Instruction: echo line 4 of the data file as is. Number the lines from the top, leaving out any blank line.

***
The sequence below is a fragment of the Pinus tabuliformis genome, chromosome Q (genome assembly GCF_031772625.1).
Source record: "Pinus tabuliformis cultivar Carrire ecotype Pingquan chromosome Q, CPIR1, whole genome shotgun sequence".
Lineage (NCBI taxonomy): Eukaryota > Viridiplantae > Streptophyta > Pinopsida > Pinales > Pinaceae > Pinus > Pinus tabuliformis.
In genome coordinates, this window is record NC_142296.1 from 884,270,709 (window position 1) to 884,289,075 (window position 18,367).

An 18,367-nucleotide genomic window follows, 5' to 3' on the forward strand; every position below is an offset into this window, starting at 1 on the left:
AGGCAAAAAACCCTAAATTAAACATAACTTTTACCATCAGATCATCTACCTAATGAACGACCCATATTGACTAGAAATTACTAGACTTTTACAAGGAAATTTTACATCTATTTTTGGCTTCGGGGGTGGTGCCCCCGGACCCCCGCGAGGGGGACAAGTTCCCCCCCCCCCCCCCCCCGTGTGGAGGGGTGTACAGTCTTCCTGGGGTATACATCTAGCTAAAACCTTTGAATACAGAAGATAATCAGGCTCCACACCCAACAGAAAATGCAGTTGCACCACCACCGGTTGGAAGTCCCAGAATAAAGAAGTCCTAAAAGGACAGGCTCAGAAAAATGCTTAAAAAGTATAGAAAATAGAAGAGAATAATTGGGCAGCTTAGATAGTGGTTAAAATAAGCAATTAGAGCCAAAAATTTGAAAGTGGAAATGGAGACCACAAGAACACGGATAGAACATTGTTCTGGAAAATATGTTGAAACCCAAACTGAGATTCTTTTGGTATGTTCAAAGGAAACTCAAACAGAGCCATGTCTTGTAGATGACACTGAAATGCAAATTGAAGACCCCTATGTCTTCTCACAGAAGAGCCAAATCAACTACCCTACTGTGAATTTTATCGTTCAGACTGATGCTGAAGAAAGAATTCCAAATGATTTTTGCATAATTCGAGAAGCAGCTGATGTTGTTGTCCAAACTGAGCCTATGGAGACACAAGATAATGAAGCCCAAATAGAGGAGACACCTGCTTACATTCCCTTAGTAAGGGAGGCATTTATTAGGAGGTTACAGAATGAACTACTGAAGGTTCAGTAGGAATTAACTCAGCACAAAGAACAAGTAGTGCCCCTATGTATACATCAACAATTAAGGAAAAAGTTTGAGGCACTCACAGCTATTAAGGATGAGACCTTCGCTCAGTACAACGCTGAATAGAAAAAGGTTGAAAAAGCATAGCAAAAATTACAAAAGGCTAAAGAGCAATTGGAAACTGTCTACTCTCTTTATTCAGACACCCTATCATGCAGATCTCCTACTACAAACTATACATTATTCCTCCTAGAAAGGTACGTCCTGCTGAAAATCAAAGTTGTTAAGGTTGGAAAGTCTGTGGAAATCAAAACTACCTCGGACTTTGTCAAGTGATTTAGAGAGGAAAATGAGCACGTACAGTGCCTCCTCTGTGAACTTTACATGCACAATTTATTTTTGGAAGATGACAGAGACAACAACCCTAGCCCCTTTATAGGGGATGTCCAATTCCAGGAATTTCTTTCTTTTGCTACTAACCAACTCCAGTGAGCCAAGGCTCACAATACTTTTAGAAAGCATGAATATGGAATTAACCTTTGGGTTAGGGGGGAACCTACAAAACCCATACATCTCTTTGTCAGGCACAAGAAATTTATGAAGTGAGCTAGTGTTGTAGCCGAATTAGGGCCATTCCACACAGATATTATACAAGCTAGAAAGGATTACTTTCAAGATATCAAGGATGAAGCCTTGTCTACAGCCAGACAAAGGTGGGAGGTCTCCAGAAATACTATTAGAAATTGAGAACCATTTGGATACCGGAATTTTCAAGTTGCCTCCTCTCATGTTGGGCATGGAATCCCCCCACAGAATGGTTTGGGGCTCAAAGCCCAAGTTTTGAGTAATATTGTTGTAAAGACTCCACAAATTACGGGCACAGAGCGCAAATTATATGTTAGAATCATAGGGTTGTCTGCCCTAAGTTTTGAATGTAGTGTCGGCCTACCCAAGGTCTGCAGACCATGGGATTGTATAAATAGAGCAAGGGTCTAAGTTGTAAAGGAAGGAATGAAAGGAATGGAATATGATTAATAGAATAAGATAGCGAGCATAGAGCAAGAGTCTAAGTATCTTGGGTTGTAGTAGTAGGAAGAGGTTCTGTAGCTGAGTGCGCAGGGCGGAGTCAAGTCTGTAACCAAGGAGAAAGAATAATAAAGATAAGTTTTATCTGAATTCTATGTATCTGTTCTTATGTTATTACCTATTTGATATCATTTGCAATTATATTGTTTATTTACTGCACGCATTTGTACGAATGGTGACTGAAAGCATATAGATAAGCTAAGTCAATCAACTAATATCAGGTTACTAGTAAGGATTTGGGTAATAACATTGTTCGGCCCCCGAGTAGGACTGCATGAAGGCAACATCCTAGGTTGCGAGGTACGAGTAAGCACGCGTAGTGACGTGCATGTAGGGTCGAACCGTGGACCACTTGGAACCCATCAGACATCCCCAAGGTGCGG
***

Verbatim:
In genome coordinates, this window is record NC_142296.1 from 884,270,709 (window position 1) to 884,289,075 (window position 18,367).